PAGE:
“Data aggregation and analysis, calculated to improve farmers’ yields and productivity, ‘is the next big frontier in agriculture.'”

Data aggregation and analysis, calculated to improve farmers’ yields and productivity, “is the next big frontier in agriculture,” said Aaron Putze, Iowa Soybean Association spokesman.

“I have heard big ag data compared with the biotech revolution. I would like to think it will be that important to farmers. I think it is something pretty powerful,” said Ken O’Brien, a manager with DuPont Pioneer’s Encirca Services, which uses data to help farmers make more informed decisions.

Data has been the core concept of precision agriculture since the mid-1990s. But the recent surge in both application and interest has been driven by the strengthening of data infrastructure. 

The leading application for big ag data — prescriptive planting — merges soil, climate and seed corn data with farmers’ production records — a service with the potential to increase grain yields by as much as 25%, according to some estimates.

“Data has been the core concept of precision agriculture since the mid-1990s.”

A coalition of Iowa farm groups, AgState, plans to publish a report later this year assessing how agricultural data is currently used, and will follow it with a strategy for farmers and industries to best use that data with privacy in mind. The “Big Data Strategy and Implementation Plan,” backed by Iowa AgState and developed by The Hale Group of Danvers, Mass., will begin immediately by obtaining all relevant facts about how agricultural data is collected, shared, analyzed and used.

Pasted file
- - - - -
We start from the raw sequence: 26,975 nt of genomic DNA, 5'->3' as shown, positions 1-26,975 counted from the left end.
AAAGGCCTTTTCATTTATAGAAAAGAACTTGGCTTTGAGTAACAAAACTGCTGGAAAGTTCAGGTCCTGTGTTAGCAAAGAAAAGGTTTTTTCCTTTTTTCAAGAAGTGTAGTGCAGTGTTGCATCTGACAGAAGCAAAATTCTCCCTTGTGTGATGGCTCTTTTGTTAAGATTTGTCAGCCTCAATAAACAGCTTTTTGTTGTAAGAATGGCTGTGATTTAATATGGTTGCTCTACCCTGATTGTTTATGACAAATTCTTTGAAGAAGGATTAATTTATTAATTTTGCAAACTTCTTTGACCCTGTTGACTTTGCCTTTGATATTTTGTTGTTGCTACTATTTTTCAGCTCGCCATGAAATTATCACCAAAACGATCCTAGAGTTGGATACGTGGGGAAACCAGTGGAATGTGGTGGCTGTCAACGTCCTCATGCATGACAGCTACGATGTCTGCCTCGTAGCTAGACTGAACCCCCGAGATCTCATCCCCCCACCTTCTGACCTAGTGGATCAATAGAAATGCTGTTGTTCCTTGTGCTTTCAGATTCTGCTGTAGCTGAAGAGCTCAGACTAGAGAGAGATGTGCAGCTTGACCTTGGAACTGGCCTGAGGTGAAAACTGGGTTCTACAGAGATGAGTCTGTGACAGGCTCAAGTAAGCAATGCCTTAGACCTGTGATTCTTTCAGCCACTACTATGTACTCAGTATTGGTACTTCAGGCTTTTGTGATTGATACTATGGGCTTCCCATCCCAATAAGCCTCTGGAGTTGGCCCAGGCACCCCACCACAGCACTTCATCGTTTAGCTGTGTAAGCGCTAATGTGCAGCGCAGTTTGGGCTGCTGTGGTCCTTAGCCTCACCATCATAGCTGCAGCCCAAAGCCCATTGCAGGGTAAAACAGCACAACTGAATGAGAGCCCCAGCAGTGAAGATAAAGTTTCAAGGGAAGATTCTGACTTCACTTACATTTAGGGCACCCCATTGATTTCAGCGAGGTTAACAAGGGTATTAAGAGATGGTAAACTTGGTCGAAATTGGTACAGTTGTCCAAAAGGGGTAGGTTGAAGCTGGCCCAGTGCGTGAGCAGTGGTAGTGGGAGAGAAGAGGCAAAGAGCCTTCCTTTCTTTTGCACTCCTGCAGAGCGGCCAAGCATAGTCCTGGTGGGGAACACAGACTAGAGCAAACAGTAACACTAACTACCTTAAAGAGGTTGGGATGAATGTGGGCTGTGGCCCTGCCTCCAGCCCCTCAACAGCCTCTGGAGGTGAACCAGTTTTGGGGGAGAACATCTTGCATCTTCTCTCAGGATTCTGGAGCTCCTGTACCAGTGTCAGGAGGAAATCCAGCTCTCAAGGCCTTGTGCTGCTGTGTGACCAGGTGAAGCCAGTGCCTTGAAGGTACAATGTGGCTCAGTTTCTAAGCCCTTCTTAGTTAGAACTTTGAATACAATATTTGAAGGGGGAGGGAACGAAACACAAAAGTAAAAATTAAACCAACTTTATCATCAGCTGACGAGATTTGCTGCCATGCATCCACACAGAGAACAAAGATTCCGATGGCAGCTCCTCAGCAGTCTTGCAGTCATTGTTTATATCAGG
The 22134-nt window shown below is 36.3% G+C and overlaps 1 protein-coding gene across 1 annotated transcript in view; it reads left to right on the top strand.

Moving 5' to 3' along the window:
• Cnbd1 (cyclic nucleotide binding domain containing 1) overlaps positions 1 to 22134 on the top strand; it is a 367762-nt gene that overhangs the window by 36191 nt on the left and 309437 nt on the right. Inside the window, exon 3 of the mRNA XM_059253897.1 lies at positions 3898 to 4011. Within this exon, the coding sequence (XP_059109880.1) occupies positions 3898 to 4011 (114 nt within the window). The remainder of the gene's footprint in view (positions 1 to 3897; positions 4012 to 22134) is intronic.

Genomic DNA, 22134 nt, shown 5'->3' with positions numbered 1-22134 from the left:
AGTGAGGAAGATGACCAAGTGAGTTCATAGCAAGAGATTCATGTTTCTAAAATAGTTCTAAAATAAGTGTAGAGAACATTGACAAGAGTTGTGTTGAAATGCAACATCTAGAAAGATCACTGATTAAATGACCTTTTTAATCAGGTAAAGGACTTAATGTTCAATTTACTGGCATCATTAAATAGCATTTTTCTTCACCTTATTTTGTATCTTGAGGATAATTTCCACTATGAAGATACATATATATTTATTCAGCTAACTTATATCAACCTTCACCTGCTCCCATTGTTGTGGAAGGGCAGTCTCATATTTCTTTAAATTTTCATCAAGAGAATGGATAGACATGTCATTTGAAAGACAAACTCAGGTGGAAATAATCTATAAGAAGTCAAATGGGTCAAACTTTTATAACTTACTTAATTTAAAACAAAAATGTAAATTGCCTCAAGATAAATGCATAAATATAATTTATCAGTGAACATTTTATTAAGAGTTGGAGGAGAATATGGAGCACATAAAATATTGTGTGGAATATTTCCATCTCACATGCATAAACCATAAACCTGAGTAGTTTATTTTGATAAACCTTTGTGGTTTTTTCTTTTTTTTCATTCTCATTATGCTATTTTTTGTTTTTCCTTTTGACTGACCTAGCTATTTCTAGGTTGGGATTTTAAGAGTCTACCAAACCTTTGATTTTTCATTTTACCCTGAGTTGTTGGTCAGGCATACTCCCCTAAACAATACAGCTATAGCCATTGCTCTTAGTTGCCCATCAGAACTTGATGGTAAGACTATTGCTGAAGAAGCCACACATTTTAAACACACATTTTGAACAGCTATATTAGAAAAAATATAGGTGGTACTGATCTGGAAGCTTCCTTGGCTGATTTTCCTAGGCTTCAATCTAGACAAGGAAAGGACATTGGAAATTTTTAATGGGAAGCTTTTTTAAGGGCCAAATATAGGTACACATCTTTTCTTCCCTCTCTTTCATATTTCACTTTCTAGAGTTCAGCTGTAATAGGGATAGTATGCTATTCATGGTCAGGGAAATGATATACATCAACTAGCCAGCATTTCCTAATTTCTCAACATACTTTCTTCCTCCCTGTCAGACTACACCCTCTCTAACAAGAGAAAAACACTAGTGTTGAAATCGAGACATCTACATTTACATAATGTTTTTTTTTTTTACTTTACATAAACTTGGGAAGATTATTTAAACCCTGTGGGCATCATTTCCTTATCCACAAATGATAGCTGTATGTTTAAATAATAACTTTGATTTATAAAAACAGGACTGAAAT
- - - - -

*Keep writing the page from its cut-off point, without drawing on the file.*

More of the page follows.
Bayes Impact Using Big Data for the Better

Andrew Jiang, Paul Duan and Eric Liu, the three founders of Y Combinator’s latest nonprofit, Bayes Impact, aren’t your typical entrepreneurs.

The engineer, data scientist, and investor had previously worked on or analyzed investments in some of the toughest problems facing all technology companies in the Internet era — how to get more people to click on more stuff.

Today, they turn their attention away from advertising click-through rates and toward other issues, like criminal justice reform, fraud detection and better, cheaper research into some of the potential causes of Parkinson’s disease. Thus originated Bayes Impact.

Bayes Impact is a nonprofit organization that deploys data science teams to work with civic and nonprofit organizations on solving big social impact challenges.

“Bayes Impact is a nonprofit organization that deploys data science teams to work on solving big social impact challenges.”

Bayes Impact is looking to close the gap between the technology that industry and tech companies are using and what’s available to civic organizations. To do so, the three co-founders began recruiting other data scientists to serve as fellows in its fall program to lead specific projects.

Those projects include working with the Michael J. Fox Foundation on Parkinson’s research, working with a microfinance organization on fraud detection, and working with the parole board to develop an algorithm that would help determine recidivism and gauge who should be released from prison on parole and who should not.

“We don’t do this as a service for this or that organization,” says Duan. “We focus on one area and come together to say how can we make this issue better as a whole.”

Pressing Issues

We cannot ignore the international issues at hand. Here are a few links to help keep you up-to-date with the MH17 flight and the Israel-Gaza conflict.